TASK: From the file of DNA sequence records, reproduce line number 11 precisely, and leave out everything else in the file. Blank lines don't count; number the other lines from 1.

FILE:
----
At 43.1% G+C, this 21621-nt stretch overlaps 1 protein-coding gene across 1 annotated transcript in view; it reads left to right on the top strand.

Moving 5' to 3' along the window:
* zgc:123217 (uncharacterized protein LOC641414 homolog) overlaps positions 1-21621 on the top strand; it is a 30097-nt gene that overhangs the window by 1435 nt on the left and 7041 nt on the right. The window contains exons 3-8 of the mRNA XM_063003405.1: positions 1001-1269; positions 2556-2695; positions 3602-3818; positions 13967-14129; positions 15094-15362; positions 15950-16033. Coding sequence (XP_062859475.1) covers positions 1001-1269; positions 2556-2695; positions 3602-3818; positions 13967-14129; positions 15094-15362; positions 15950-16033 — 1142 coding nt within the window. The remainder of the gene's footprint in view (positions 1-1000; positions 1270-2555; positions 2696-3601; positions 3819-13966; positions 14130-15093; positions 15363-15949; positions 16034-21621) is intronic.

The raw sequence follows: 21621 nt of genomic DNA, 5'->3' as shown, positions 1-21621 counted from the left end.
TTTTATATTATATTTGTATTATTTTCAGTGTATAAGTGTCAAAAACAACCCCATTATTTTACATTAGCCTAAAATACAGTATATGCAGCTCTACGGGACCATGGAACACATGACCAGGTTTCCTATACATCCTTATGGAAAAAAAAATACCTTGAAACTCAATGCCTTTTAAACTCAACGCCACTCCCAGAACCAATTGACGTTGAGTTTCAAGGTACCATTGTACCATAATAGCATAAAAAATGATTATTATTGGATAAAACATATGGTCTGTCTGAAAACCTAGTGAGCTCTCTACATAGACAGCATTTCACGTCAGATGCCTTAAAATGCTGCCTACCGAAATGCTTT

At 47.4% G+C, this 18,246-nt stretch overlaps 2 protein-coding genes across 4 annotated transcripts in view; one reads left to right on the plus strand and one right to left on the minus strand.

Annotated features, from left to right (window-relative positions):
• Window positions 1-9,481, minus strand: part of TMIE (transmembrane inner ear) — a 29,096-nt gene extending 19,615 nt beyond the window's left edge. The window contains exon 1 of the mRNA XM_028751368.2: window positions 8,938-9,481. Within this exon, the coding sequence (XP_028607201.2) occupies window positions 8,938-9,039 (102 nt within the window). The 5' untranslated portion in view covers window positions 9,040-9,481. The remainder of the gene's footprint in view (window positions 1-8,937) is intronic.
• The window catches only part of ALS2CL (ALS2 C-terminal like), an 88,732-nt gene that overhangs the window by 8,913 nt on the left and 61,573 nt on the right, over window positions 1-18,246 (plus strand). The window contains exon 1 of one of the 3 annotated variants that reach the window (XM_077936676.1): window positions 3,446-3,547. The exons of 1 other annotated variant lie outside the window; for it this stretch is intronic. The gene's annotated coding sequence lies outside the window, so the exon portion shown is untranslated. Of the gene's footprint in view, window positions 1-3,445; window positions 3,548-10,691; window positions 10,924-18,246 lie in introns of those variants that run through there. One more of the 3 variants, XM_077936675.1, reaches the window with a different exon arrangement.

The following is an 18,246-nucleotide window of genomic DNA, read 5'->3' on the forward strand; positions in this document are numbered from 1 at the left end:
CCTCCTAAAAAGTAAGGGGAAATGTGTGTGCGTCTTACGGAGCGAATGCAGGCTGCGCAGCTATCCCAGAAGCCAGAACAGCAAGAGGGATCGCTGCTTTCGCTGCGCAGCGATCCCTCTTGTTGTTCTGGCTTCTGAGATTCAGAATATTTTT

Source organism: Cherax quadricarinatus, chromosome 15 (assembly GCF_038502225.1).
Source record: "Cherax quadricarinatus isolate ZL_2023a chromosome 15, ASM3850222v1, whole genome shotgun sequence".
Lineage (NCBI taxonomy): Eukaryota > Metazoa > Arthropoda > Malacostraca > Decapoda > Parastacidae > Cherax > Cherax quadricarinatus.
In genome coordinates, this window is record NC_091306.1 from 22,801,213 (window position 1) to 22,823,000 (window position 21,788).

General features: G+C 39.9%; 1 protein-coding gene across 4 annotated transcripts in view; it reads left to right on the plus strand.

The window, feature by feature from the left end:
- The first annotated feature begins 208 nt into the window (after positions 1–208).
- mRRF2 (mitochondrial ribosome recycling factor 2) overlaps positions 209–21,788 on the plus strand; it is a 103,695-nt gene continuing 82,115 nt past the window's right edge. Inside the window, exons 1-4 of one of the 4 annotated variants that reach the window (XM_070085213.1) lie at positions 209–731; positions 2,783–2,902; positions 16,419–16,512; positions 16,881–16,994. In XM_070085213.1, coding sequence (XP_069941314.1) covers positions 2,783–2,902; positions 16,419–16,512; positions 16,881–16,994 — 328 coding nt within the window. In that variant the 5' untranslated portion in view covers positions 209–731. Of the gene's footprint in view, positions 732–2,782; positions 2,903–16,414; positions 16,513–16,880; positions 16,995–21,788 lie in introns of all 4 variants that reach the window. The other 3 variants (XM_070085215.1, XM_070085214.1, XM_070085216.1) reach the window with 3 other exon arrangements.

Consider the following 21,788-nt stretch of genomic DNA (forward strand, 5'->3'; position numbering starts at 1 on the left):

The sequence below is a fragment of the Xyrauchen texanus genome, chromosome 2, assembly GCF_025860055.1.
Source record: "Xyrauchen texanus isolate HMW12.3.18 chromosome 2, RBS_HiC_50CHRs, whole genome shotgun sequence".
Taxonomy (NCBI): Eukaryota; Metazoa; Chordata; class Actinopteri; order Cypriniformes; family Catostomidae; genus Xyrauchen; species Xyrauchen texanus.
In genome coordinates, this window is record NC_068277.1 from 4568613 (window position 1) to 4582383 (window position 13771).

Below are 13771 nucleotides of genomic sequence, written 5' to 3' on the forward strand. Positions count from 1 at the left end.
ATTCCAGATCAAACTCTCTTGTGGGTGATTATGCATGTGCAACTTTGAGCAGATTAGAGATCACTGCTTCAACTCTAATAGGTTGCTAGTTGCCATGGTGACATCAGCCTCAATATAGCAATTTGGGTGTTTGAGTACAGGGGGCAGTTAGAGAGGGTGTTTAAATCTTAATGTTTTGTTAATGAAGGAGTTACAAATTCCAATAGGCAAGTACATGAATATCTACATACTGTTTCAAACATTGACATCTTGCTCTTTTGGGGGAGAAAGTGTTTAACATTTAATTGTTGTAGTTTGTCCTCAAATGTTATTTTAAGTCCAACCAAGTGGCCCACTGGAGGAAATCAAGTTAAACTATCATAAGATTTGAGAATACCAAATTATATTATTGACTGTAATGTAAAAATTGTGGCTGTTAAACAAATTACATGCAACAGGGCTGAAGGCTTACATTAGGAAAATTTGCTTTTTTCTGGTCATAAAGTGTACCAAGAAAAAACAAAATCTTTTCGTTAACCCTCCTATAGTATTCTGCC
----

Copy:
CCTCCTAAAAAGTAAGGGGAAATGTGTGTGCGTCTTACGGAGCGAATGCAGGCTGCGCAGCTATCCCAGAAGCCAGAACAGCAAGAGGGATCGCTGCTTTCGCTGCGCAGCGATCCCTCTTGTTGTTCTGGCTTCTGAGATTCAGAATATTTTT